Nightly Forest Report
I live in the country on a tree farm. The noise and bustle of the city are pretty far away, but as I make my rounds to care for the trees, there are lots of little issues that are newsworthy to me…
Welcome to the Nightly Forest Report, covering Timber from Top to Taproot.
In our top story tonight, the firm of Tallow Tree, Hydrilla, and Air Potato LLC has denied allegations that it has any intent to “invade the US and displace species.” Representatives point out that all three species were invited to this country on the basis of their beauty and purported usefulness, and say that their extreme adaptability should be seen as a strength, not a flaw. “We have literally NO natural enemies in this country,” stated CEO Dexter Hydrilla. “I think that is an exceptional accomplishment, worthy of recognition, not of repression.”
In other business, Wild Grape International seems poised for a hostile takeover of Greater Loblolly Pine Corporation.
However, observers have noted that internal disruption in high levels is threatening to dissolve Wild Grape, causing investors to question its viability. It looks like Loblolly may survive this takeover attempt.
In governmental agency news, Poison Ivy Unlimited (PIU) has asked the USDA to rescind the well-known “Leaves of Three” restriction, which has been in effect since the Year One.
PIU claims that Virginia Creeper Corporation, with its five leaves allowance, has an unfair advantage both in its native environment and in its public relations campaigns.
“Ask anyone,” stated company spokesperson Ivy Green, “what word normally follows ‘Poison Ivy’ and people respond with either ‘removal’ or ‘medicine.’ If you ask the same question about ‘Virginia Creeper,’ the most common response is ‘Trail.’ At this point, who wants to go down the Poison Ivy Trail? No one. We believe that customers will enjoy designing their own versions of our plant products, by adding leaves to our basic triumvirate.”
In a related story, Yaupon Holly Corporation has decided to drop its decades-old slogan, “God’s Gasoline,” for a more modern motto.
The new slogan, “Yaupon – Ultimately Successful (in Spite of All Your Efforts),” was unrolled in an ad campaign this week. Other slogans that were briefly considered included “Spontaneous Combustion is our Specialty” and “Go Ahead and Sleep – We’ll Be Out Here Growing.”
When asked if they had considered using their Latin name, which of course would be recognizable the world over, spokespeople winced, said that “Ilex vomitoria” does not satisfactorily capture Yaupon’s many facets, and asked, “Have you noticed we look Christmas-y practically year-round?”
Turning to sports, in aerial gymnastics, the Swallowtail Kites continue to outperform and out-maneuver the Red-shouldered Hawks, with the Turkey Vultures coming in a distant third.
In art news, a member of the Grrr-illa Spiders has created an installation called simply “Web.” The anonymous artist has made no statement as to the intended meaning behind her work, but this reviewer feels that it serves to remind us all how interconnected we are, and yet, how fragile are the lines that connect us.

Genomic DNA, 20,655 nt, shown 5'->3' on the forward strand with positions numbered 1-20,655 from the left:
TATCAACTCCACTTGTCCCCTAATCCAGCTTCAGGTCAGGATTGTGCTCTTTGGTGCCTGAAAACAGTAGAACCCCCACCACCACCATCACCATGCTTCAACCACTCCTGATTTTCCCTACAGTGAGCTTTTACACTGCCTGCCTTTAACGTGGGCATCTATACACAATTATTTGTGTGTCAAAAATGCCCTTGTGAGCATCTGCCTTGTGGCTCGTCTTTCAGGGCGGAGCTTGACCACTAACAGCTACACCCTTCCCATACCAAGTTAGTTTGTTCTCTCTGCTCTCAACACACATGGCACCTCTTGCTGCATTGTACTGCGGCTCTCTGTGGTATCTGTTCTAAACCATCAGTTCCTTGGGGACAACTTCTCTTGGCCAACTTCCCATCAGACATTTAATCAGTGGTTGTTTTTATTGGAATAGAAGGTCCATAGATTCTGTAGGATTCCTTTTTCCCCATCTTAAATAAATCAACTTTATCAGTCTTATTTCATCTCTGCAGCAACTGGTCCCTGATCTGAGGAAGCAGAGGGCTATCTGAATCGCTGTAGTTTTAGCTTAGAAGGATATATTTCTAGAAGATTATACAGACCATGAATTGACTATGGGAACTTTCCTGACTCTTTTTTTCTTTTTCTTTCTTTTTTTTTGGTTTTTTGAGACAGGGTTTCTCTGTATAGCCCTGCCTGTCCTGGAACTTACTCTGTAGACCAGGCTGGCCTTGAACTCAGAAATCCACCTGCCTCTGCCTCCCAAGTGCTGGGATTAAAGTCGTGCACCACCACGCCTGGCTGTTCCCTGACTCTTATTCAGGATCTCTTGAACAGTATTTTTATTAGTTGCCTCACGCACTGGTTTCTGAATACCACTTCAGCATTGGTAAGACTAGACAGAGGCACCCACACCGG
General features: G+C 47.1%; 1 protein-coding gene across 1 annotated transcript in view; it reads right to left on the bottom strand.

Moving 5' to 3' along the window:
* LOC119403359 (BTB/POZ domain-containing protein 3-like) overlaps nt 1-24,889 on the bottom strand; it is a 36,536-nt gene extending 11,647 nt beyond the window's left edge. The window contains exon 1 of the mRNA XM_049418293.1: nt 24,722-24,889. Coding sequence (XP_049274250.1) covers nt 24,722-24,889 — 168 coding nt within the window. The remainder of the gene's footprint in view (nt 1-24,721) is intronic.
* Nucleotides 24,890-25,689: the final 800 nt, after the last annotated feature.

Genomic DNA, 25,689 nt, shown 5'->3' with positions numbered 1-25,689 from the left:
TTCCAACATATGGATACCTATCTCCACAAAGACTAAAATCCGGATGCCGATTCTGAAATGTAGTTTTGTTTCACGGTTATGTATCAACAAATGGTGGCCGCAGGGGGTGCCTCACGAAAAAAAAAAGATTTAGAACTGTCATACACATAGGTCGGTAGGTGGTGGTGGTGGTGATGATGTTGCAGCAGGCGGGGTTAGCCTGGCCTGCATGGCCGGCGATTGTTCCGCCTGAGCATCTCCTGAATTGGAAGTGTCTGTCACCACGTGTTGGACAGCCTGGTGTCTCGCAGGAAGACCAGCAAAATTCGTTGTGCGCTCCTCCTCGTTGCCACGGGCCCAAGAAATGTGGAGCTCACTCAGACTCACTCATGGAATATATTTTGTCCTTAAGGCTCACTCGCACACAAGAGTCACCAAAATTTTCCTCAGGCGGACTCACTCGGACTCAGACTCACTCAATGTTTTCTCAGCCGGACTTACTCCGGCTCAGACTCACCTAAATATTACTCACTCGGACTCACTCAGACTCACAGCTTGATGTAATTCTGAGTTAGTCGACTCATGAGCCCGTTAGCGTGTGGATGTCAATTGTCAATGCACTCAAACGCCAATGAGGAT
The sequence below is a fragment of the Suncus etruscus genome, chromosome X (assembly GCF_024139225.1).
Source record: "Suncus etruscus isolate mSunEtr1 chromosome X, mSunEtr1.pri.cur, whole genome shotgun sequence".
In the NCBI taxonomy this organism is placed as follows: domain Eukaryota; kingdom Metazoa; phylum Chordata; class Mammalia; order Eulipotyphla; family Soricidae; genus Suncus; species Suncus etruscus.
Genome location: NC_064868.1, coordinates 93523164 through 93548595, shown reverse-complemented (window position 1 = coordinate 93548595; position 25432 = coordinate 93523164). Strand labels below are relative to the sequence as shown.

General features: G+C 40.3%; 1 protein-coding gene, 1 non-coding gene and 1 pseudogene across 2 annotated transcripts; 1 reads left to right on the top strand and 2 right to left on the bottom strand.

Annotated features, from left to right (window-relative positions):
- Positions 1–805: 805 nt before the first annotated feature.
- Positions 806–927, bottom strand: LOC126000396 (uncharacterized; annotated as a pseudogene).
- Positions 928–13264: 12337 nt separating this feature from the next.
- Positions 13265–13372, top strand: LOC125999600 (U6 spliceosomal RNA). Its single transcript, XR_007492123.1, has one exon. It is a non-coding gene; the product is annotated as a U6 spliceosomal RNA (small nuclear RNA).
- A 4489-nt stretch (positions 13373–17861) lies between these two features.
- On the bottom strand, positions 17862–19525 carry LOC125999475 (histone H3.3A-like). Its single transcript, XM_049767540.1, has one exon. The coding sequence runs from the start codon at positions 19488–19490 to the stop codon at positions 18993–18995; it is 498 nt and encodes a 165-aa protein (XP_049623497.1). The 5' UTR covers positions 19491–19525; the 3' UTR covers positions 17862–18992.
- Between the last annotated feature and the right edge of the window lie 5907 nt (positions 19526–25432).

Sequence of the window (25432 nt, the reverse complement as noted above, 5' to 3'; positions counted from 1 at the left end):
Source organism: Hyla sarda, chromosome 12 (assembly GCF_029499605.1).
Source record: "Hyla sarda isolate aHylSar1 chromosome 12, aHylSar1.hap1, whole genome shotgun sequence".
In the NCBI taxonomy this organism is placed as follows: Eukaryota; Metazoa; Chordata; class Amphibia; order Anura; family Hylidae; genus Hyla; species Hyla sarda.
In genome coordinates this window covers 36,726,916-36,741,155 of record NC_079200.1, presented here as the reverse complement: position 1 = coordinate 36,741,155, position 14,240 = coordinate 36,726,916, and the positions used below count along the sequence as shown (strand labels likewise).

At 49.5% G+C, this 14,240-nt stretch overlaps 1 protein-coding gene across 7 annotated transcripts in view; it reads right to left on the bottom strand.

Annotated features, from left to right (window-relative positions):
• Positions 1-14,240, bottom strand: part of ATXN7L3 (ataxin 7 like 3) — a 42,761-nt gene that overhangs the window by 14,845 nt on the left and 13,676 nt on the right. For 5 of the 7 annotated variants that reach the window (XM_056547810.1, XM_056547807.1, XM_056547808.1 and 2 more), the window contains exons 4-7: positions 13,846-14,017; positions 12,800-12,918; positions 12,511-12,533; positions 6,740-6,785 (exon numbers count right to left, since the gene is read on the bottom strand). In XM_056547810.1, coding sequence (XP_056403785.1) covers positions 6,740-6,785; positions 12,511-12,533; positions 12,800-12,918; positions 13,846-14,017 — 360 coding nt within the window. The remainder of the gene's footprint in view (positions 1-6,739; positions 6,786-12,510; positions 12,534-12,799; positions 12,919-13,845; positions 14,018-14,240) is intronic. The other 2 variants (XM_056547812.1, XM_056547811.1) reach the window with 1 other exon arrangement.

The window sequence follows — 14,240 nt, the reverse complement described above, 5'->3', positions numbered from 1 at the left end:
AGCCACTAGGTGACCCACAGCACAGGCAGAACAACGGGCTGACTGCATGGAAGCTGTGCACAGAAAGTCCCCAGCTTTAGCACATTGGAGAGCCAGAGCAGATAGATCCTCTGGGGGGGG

That wraps up our report for tonight. This portion of the news has been brought to you by the Southern Dewberry Council, who reminds you that there is no better way to honor Mom than by climbing around in snake-infested thorny brambles, to harvest a few handfuls of tart berries for that traditional Mother’s Day Dewberry Cobbler.
And as always, we thank the contributors at Southern Board, Chip, and BarkMulch – who supply you with 16,000 board-feet of yellow pine per acre, every 15 years, on only 47 inches of rain per year.
Glad you liked it. I was working out in the woods, and one of the things that was in my mind was your Meditation: Understory – I think about things like that all the time but you expressed it so well. All the plants and animals are as important in my life as people and current events are to other people, and so I thought they needed their own news report! 🙂
clever, fun to read! Thanks for sharing.
Glad you liked it!
While I live far north of Texas, I recognize some of your usual suspects. Poison ivy, wild grapevine, virginia creeper all are striving mightily to take over the less kempt parts of my backyard. Though I vote for thistle as the most obnoxious pest as it seems impervious to any removal methods.
We have some thistles but they seem to have a very short life, but my sheep and goats are not interested in eating them like I thought they would be. The only plant I really work hard to remove is tallow tree, because it takes so much water. In some places south of Houston, there are fields and fields of only tallow tree, where there used to be quite a diversity. I am lucky because other exotic invasives like kudzu, Japanese air fern and Chinese privet haven’t gotten here yet.
And five years ago, before I moved here, I didn’t know any of this stuff! 🙂
I love this! It must’ve been so much fun to write and you got the tone just right. Much more interesting than the “real” news!
Thank you! I did have fun writing it – it was great to use all those unnecessarily big words and passive voice, and cliches, and all those things that all those real news writers use! 🙂
Love your post – yes, living out in smaller towns/country does have it benefits, allowing us to enjoy nature at it’s best….well, most times!
I love tongue in cheek humor. Read it on just the right day. It lifted my spirits.
Your response was chosen -totally at random!- to win a prize package of products from our sponsors. You will shortly be receiving one tallow tree, one poison ivy plant, one yaupon shrub, one board-foot of yellow pine, and a handful of dewberries! Enjoy!
You are more than kind. I am overwhelmed but, at this time, I must respectfully decline your magnificent gift.
Well, okay, but the prizes may just “appear” in your back yard some day!